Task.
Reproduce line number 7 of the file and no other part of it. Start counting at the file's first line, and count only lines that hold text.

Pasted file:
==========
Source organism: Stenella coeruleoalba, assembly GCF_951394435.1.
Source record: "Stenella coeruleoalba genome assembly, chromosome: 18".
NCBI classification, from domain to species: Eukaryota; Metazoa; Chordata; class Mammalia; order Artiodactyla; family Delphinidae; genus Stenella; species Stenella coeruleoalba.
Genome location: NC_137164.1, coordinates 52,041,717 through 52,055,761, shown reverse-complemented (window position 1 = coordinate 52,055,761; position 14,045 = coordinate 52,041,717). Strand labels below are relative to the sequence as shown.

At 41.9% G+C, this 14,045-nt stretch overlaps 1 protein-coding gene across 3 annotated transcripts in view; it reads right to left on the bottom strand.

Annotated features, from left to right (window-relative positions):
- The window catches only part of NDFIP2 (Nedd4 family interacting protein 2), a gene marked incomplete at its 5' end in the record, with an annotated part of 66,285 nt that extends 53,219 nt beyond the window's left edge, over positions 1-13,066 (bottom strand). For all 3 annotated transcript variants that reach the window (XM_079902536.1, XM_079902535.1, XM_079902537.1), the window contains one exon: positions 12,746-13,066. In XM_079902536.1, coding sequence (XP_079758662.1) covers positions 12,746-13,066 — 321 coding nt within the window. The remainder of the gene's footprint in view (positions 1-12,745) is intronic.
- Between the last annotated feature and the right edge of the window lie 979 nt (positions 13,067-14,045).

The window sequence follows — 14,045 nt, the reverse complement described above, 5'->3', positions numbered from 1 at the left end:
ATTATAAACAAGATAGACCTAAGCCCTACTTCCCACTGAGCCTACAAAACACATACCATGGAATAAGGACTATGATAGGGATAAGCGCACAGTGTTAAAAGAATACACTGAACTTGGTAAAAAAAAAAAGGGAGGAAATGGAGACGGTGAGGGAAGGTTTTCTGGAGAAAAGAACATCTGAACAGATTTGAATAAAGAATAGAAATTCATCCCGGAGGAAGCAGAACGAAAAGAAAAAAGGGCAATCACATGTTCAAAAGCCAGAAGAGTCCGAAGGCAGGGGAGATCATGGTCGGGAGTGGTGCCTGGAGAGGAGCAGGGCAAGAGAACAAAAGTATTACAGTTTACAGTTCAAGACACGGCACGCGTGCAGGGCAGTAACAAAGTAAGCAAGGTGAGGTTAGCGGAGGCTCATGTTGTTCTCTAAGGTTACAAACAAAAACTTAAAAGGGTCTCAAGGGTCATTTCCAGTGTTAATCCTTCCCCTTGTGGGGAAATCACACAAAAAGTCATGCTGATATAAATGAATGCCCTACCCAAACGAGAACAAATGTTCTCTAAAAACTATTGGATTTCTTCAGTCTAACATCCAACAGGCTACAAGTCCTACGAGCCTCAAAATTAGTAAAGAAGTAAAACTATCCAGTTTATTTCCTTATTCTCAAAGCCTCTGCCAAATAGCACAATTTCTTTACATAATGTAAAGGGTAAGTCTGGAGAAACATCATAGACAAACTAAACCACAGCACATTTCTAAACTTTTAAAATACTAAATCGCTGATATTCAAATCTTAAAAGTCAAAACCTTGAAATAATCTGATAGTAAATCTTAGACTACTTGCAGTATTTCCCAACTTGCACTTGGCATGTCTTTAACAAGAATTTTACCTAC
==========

- The window catches only part of NDFIP2 (Nedd4 family interacting protein 2), a gene marked incomplete at its 5' end in the record, with an annotated part of 66,285 nt that extends 53,219 nt beyond the window's left edge, over positions 1-13,066 (bottom strand). For all 3 annotated transcript variants that reach the window (XM_079902536.1, XM_079902535.1, XM_079902537.1), the window contains one exon: positions 12,746-13,066. In XM_079902536.1, coding sequence (XP_079758662.1) covers positions 12,746-13,066 — 321 coding nt within the window. The remainder of the gene's footprint in view (positions 1-12,745) is intronic.